Two new restaurants have fired up their stoves on opposite ends of the close-in NoPo neighborhood, and that's not the only distance between them.
Bold-Sky Cafe has the enthusiasm and splash to suit North Mississippi Avenue's energetic new vibe. The restaurant is the invention of artist, stonemason and interior designer Nicole Davis--hence the "and Studios" in the restaurant's name. Decor is important here, certainly, from the chandelier-crowned ceilings (the building used to house a church), to the carefully curated array of folksy objects (baskets of horse chestnuts and novelty baby squash crowd the many ledges, lintels and mantels), to the flagstone patio with its whopper of a stone fireplace.
Call it Aspen, call it Jackson Hole, but the look here is so arrestingly not North Portland that it's a genuine jolt to the eyes. Not that disorientation is a bad thing, particularly when you're out back under the stars, the air temperature kept balmy by the fireplace and propane heaters.
The food has Northwest roots, to be sure; the earthy flavors of root vegetables, greens and grains play across many dishes. "Play" may be too light a word, as some of the pairings, like the sides accompanying the planked salmon ($17), seem a bit leaden. The preparation of the fish is clearly expert (it tasted fresh and faintly salt-rinsed, as salmon this time of year should), but the heavy supporting cast--black-eyed peas, kale and a smoked tomato jam that tastes a bit like barbecue sauce--all but drown its soft flavor. The mole-rubbed pork chop tastes underwhelming, given the fanfare of the menu's promise of a "secret blend of spices." The flatbreads ($9), a specialty of the house, present a lively mix of ingredients (lemon-brined chicken, sliced onion, and a bright arugula pesto), but the bread itself has a damp texture that does little to lift the flavors.
Given the dramatic atmosphere and lofty aesthetics, much of the menu seems earthbound in concept and execution. Bold-Sky's food could use more of the kind of flourish that's evident in the decor. By contrast, the kitchen feels neglected. Maybe that's what comes of having too many irons in the flagstone fireplace. Bold-Sky offers not only dinner, but design services, classes, live music and art shows. With so much flash, one longs for a little more pan.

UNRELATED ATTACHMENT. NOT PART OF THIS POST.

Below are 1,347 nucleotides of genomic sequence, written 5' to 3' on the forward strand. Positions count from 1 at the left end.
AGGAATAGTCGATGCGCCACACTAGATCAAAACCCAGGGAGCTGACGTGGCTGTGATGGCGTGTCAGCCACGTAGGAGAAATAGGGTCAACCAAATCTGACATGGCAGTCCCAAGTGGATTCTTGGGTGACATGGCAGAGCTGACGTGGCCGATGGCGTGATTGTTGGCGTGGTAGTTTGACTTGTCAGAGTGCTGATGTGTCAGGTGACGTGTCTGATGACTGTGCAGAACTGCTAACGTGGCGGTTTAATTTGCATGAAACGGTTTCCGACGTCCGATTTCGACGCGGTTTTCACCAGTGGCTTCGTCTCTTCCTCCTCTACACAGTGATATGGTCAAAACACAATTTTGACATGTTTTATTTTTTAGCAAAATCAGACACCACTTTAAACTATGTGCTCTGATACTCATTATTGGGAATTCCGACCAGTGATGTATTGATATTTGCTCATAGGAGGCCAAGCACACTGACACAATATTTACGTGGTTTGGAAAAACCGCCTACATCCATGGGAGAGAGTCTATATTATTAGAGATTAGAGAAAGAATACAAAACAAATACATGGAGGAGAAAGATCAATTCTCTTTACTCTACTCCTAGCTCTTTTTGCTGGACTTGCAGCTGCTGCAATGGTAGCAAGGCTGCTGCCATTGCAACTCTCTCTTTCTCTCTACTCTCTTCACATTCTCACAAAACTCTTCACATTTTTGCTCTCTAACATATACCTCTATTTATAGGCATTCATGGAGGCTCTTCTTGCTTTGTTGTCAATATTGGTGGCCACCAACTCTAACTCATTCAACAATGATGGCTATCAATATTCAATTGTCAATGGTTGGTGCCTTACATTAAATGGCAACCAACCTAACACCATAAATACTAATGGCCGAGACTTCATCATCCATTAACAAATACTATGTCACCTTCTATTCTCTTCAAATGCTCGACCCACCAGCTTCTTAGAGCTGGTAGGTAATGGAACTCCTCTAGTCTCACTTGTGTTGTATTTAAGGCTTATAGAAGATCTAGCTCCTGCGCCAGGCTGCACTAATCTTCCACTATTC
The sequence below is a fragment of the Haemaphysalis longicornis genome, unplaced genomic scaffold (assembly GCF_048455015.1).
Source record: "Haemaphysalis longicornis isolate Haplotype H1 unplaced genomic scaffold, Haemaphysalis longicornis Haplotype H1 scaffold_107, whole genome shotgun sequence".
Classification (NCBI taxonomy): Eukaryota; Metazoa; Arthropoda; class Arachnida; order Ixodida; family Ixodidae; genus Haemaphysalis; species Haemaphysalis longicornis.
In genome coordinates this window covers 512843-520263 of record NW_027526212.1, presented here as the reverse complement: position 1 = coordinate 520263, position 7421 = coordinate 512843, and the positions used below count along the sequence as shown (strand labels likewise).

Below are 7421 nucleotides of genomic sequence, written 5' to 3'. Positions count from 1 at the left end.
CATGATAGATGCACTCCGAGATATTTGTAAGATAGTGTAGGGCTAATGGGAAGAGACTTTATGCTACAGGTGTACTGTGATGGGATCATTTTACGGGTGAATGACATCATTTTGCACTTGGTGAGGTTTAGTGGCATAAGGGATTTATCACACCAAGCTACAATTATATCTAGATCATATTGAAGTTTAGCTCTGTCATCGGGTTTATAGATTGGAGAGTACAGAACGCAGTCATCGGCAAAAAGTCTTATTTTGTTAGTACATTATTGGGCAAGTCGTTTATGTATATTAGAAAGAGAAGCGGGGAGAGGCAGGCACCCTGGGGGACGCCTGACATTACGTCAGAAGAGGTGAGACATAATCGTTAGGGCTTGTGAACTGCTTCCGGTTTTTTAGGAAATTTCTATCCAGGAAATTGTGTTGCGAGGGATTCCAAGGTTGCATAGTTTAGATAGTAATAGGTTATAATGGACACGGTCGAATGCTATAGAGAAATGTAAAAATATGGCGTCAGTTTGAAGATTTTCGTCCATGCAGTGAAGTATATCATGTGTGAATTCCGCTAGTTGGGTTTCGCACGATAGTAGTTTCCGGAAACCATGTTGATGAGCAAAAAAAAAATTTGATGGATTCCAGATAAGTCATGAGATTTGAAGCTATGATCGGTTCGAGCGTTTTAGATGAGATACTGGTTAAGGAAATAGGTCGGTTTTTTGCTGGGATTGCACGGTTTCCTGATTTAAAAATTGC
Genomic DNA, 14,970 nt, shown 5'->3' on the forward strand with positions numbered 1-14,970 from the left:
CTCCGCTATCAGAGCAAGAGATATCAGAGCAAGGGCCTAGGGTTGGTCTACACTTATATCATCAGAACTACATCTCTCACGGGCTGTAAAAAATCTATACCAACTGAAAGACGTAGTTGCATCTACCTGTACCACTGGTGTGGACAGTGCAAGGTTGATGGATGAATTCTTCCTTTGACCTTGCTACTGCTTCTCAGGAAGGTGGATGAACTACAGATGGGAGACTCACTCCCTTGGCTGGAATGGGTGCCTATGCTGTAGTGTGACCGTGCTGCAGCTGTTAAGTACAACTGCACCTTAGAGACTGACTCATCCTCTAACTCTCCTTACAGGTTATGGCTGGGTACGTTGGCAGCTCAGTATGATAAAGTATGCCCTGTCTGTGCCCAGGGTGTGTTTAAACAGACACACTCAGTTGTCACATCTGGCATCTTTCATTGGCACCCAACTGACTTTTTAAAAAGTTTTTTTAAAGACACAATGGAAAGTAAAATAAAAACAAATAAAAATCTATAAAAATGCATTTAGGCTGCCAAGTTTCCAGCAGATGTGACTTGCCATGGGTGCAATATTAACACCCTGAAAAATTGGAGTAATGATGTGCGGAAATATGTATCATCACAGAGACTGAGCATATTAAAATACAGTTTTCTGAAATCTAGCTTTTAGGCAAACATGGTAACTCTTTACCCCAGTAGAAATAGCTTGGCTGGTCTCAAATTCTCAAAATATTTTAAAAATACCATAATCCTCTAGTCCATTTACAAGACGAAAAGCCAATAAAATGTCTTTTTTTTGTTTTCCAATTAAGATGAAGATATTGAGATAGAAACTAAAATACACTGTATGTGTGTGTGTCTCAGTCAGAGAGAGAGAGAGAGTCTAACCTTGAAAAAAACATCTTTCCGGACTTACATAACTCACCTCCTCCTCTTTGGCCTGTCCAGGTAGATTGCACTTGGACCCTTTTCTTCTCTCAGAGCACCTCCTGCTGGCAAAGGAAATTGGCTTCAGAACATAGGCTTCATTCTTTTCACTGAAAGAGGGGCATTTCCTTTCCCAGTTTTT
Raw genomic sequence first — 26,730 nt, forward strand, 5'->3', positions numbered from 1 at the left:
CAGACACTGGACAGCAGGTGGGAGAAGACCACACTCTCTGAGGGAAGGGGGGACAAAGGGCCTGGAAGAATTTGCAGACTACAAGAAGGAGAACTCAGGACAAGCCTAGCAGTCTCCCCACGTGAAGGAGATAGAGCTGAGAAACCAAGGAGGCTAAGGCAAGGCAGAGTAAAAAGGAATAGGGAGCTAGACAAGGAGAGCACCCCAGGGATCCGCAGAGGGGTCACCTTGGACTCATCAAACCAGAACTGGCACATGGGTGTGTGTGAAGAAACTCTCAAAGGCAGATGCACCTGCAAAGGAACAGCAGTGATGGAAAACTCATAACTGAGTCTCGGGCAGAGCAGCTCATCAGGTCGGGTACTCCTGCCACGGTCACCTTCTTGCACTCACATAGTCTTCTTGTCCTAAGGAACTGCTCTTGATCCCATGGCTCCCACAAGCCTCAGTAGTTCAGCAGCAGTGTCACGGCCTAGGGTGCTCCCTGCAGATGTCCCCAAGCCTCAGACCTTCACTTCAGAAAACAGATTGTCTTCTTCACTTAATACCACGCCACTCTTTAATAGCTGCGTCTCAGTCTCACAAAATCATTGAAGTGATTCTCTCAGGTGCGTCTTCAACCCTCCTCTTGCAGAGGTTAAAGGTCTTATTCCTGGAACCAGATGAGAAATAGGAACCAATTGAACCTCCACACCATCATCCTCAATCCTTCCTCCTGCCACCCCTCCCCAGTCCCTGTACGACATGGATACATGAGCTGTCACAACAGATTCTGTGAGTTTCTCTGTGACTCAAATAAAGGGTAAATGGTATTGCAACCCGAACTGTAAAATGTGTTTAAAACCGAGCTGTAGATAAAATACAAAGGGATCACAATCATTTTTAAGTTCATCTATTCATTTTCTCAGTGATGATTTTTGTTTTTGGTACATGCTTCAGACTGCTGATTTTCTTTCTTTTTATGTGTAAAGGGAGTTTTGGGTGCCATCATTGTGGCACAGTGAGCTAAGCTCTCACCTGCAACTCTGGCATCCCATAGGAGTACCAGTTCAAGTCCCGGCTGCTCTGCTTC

In contrast, Echo seems to have only food and drink on its agenda, and the focus on fundamentals pays off. The lean brick building presents a stately facade, its red sign a bright stab on a dim block of Martin Luther King Jr. Boulevard. Snug booths line the windows that look out on the busy street, and a scattering of tall tables cluster around the entry and the granite bar. It's civilized but unstuffy--a cool, grown-up bar that has so far escaped the encroachment of fratty rowdies or, worse, fickle hipsters. In short, it's a legitimate neighborhood joint, with a mixed crowd to match: couples on dates, a handful of post-work thirtysomethings, punk-rock kids nursing beers at the bar.
The menu offers such unpretentious descriptions of bar-food platters that the fine-dining quality comes as a surprise. The trusty baked crab-and-cheese dip ($6) is both rich and surprisingly zingy, and yes, warm bread does make a difference. The greens and roasted peppers dressed in basil oil and a potent balsamic syrup are a perfect counterpoint to the smooth ricotta custard appetizer ($6), while a simple green salad ($4/$6) includes the dashing addition of jicama shavings. Sandwiches are sprawling and generous, the star being the pulled pork ($7), a glorious mess of seasoned shredded meat and spicy cabbage slaw.
Sophisticated execution also sparks the handful of seemingly predictable entrees, like the savory grilled ribeye steak ($18), served piled atop rough-mashed potatoes and sautéed vegetables. The humble-sounding chicken-in-a-biscuit pot pie ($11) is updated and freshened with hand-built pastry and from-scratch gravy.
Dessert choices change nightly, and one unlisted marvel is the three crèmes brûlées, vanilla, cinnamon, and chocolate pots de crème ($7). The waiter described the dish with a shrug, and the little ramekins may not have looked like much huddled together on a saucer. But the trio of tiny custards was memorable--the chocolate dense and bittersweet, the cinnamon pure. Echo's humbleness may just be confidence: After all, who needs fanfare and flag-waving when you have flavor?
3943 N Mississippi Ave., 287-0154.Brunch 9 am-3 pm Saturday-Monday, dinner 5-10 pm Monday-Sunday, late-night menu 10 pm-midnight Monday-Thursday, 10 pm-2 am Friday-Saturday. $-$$ Inexpensive-Moderate.
Echo2225 NE Martin Luther King Jr. Blvd., 460-3246.4:30-11 pm Monday-Wednesday, 4:30 pm-midnight Thursday, 4:30 pm-1 am Friday-Saturday. Closed Sunday. Credit cards accepted. No checks. $$ Moderate.